Year of Publication

2020

Degree Name

Doctor of Philosophy (PhD)

Document Type

Doctoral Dissertation

College

Arts and Sciences

Department

History

First Advisor

Dr. Abigail Firey

Abstract

Scholars of eighth- and ninth-century education have assumed that intellectuals did not write works of Scriptural interpretation until that intellectual had a firm foundation in the seven liberal arts.This ensured that anyone who embarked on work of Scriptural interpretation would have the required knowledge and methods to read and interpret Scripture correctly. The potential for theological error and the transmission of those errors was too great unless the interpreter had the requisite training. This dissertation employs computistical methods, specifically the techniques of social network mapping and cluster analysis, to study closely the correspondence of Alcuin, a late-eighth- and early-ninth-century scholar renowned for his pedagogy (which was rooted in the liberal arts) and his Scriptural commentaries. These methods allow us to identify and study these two types of knowledge and how Alcuin imparted them to individuals at two different stages of their respective intellectual careers. This investigation focuses particularly on the less-studied period of Alcuin’s life, his final eight years, beginning when he departed either the imperial court or a nearby school and arrived in Tours in 796, and ending with his death in 804.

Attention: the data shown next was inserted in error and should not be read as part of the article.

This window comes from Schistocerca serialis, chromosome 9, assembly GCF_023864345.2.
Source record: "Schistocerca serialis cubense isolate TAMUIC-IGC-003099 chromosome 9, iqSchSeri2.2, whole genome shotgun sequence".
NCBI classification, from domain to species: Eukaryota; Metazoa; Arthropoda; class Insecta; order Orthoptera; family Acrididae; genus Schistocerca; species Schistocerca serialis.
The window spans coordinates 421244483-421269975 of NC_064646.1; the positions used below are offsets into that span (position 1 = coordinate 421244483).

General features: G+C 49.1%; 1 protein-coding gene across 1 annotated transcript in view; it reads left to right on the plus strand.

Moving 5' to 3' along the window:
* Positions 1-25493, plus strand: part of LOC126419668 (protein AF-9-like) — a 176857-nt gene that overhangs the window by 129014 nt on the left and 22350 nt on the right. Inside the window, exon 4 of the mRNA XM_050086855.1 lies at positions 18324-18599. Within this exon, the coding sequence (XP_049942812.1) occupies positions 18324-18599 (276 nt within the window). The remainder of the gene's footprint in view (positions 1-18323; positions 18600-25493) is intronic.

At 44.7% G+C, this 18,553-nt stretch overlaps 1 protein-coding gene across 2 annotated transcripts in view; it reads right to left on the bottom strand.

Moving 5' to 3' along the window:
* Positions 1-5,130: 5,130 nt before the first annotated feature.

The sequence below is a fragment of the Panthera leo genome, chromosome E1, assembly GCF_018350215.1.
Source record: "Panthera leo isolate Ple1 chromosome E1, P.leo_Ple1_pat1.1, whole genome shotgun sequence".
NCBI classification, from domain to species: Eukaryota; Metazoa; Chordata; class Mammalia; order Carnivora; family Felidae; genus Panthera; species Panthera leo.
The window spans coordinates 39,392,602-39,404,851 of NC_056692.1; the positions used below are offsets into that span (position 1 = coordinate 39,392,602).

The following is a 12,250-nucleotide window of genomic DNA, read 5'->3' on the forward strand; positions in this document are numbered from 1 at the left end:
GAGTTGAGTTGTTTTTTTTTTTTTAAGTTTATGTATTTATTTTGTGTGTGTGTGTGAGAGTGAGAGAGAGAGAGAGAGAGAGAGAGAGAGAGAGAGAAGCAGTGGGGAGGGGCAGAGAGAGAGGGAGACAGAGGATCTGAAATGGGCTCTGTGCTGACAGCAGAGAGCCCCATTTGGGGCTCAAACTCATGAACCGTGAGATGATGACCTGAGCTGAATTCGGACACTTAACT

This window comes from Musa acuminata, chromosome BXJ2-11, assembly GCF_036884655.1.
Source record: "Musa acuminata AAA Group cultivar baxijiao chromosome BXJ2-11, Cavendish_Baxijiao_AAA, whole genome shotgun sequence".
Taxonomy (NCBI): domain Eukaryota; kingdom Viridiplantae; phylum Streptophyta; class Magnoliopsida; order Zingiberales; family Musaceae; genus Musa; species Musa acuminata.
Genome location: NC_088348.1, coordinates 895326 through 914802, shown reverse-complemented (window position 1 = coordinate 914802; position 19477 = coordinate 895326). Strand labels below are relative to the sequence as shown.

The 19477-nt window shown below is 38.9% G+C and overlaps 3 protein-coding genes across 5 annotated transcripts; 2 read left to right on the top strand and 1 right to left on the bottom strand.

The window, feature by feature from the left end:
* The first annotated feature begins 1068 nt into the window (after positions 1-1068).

The increase in Alcuin’s surviving letters after 796, and the ways in which Alcuin imparted knowledge to the recipients, many of whom were his former students, provides the basis for exploring how Alcuin used the only technology available to him, writing, to maintain his relationships and continue to impart knowledge and attempt to influence his former pupils. These letters further demonstrate the different stages and methods for education. While Alcuin used the physical classroom in Tours to teach the seven liberal arts, the study of exegesis took place among the well-trained aristocratic and intellectual elite, who had the ability to closely control the production and dissemination of the “correct” interpretation of Scripture.

Digital Object Identifier (DOI)

https://doi.org/10.13023/etd.2020.258

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